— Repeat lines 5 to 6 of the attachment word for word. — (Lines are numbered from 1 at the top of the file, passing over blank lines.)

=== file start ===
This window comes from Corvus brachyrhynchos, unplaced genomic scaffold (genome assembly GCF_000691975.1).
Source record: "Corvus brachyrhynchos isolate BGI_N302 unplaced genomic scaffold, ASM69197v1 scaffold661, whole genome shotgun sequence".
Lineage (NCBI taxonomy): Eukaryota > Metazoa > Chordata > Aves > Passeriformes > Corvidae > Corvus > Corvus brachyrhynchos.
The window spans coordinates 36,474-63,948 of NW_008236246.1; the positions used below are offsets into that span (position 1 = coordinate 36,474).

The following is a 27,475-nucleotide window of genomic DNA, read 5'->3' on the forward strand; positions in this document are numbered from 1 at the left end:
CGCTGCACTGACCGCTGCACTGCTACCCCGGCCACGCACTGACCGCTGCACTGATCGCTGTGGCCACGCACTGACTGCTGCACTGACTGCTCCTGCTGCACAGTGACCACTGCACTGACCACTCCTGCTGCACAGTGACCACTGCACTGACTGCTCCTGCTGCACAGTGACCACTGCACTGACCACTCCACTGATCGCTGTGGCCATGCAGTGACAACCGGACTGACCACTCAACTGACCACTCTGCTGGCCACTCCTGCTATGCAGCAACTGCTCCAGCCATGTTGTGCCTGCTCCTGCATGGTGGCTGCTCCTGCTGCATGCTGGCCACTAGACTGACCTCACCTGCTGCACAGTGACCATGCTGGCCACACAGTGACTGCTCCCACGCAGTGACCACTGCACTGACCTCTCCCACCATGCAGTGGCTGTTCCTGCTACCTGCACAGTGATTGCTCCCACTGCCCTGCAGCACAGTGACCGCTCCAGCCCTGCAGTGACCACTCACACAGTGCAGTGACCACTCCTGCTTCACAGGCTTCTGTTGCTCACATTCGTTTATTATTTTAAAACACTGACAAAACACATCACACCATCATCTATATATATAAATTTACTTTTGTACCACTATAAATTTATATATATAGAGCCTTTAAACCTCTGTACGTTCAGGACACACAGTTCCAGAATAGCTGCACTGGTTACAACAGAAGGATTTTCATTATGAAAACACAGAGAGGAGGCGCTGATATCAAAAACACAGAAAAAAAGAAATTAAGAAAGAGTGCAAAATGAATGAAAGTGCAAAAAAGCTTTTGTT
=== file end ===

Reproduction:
The following is a 27,475-nucleotide window of genomic DNA, read 5'->3' on the forward strand; positions in this document are numbered from 1 at the left end:
CGCTGCACTGACCGCTGCACTGCTACCCCGGCCACGCACTGACCGCTGCACTGATCGCTGTGGCCACGCACTGACTGCTGCACTGACTGCTCCTGCTGCACAGTGACCACTGCACTGACCACTCCTGCTGCACAGTGACCACTGCACTGACTGCTCCTGCTGCACAGTGACCACTGCACTGACCACTCCACTGATCGCTGTGGCCATGCAGTGACAACCGGACTGACCACTCAACTGACCACTCTGCTGGCCACTCCTGCTATGCAGCAACTGCTCCAGCCATGTTGTGCCTGCTCCTGCATGGTGGCTGCTCCTGCTGCATGCTGGCCACTAGACTGACCTCACCTGCTGCACAGTGACCATGCTGGCCACACAGTGACTGCTCCCACGCAGTGACCACTGCACTGACCTCTCCCACCATGCAGTGGCTGTTCCTGCTACCTGCACAGTGATTGCTCCCACTGCCCTGCAGCACAGTGACCGCTCCAGCCCTGCAGTGACCACTCACACAGTGCAGTGACCACTCCTGCTTCACAGGCTTCTGTTGCTCACATTCGTTTATTATTTTAAAACACTGACAAAACACATCACACCATCATCTATATATATAAATTTACTTTTGTACCACTATAAATTTATATATATAGAGCCTTTAAACCTCTGTACGTTCAGGACACACAGTTCCAGAATAGCTGCACTGGTTACAACAGAAGGATTTTCATTATGAAAACACAGAGAGGAGGCGCTGATATCAAAAACACAGAAAAAAAGAAATTAAGAAAGAGTGCAAAATGAATGAAAGTGCAAAAAAGCTTTTGTT